In this document, the Federal Communications Commission (Commission) amends its rules to authorize the use of frequency 1090 MHz by aeronautical utility mobile stations for airport surface detection equipment, commonly referred to as vehicle “squitters,” to help reduce collisions between aircraft and airport ground vehicles. In addition, we establish service rules for audio visual warning systems to help aircraft in flight avoid antenna structures and other obstacles. We also adopt rules to permit ground testing of aviation data link systems, and decline to authorize remote monitoring of certain automated ground stations.
In this document, the Federal Communications Commission (Commission) amends its rules to permit the certification, licensing, and use of foreign object debris (FOD) detection radar equipment in the 78-81 GHz band. The presence of FOD on airport runways, taxiways, aprons, and ramps poses a significant threat to the safety of air travel. FOD detection radar equipment will be authorized on a licensed basis.
This document revises and streamlines the Commission rules to modernize the Experimental Radio Service (ERS). The rules adopted in the Report and Order updates the ERS to a more flexible framework to keep pace with the speed of modern technological change while continuing to provide an environment where creativity can thrive. To accomplish this transition, the Commission created three new types of ERS licenses—the program license, the medical testing license, and the compliance testing license—to benefit the development of new technologies, expedite their introduction to the marketplace, and unleash the full power of innovators to keep the United States at the forefront of the communications industry. The Commission's actions also modify the market trial rules to eliminate confusion and more clearly articulate its policies with respect to marketing products prior to equipment certification. The Commission believes that these actions will remove regulatory barriers to experimentation, thereby permitting institutions to move from concept to experimentation to finished product more rapidly and to more quickly implement creative problem-solving methodologies.
This document amends our rules concerning commercial radio operator licenses for maritime and aviation radio stations in order to reduce administrative burdens in the public's interest.
In this document, the Federal Communications Commission (Commission) invites comment on issues regarding 121.5 MHz emergency locator transmitters (ELTs), in effort to ensure that it's rules pertaining to Aviation Communications remain up-to-date and continues to further the Commission's goals of accommodating new technologies, facilitating the efficient and effective use of the aeronautical spectrum, avoiding unnecessary regulation, and, above all, enhancing the safety of flight.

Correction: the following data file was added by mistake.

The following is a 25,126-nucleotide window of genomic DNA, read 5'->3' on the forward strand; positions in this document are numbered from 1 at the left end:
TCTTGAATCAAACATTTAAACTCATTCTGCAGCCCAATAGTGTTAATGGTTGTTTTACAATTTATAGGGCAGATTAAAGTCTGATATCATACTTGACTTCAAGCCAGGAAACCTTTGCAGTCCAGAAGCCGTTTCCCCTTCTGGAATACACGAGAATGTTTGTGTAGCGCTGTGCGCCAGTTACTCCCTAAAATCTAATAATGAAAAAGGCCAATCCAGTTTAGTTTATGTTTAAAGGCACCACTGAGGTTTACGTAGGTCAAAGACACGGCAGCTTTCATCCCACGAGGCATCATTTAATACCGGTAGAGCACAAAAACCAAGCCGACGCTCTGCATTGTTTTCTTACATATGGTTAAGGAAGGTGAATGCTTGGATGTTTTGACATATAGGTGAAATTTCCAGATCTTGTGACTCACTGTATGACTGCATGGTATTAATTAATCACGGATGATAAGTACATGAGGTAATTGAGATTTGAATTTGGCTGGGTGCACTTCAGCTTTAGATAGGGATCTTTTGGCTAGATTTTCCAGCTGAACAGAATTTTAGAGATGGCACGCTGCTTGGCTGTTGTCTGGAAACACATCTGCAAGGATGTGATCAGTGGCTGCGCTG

This document proposes to amend the Commission's rules to implement allocation decisions from the World Radiocommunication Conference (Geneva, 2007) (WRC-07), make other allocation changes that are not related to WRC-07, and make certain updates to its service rules. The proposed actions are designed to conform the Commission's rules to the WRC-07 Final Acts and to provide significant benefits to the American public.
In this document, the Commission announces that the Office of Management and Budget (OMB) has approved, for a period of three years, the information collections associated with the Commission's Migratory Bird Order on Remand ( Order ). This document is consistent with the Order, which stated that the rules will become effective upon Commission publication of a document in the Federal Register announcing their approval by OMB.
In this document, the Federal Communications Commission (FCC or Commission) adopts a rule that affects the process of tower construction by instituting a pre-application notification process so that members of the public will have a meaningful opportunity to comment on the environmental effects of proposed antenna structures that require registration with the Commission. As an interim measure pending completion of a programmatic environmental analysis and subsequent rulemaking proceeding, the Commission also requires that an EA be prepared for any proposed tower over 450 feet in height.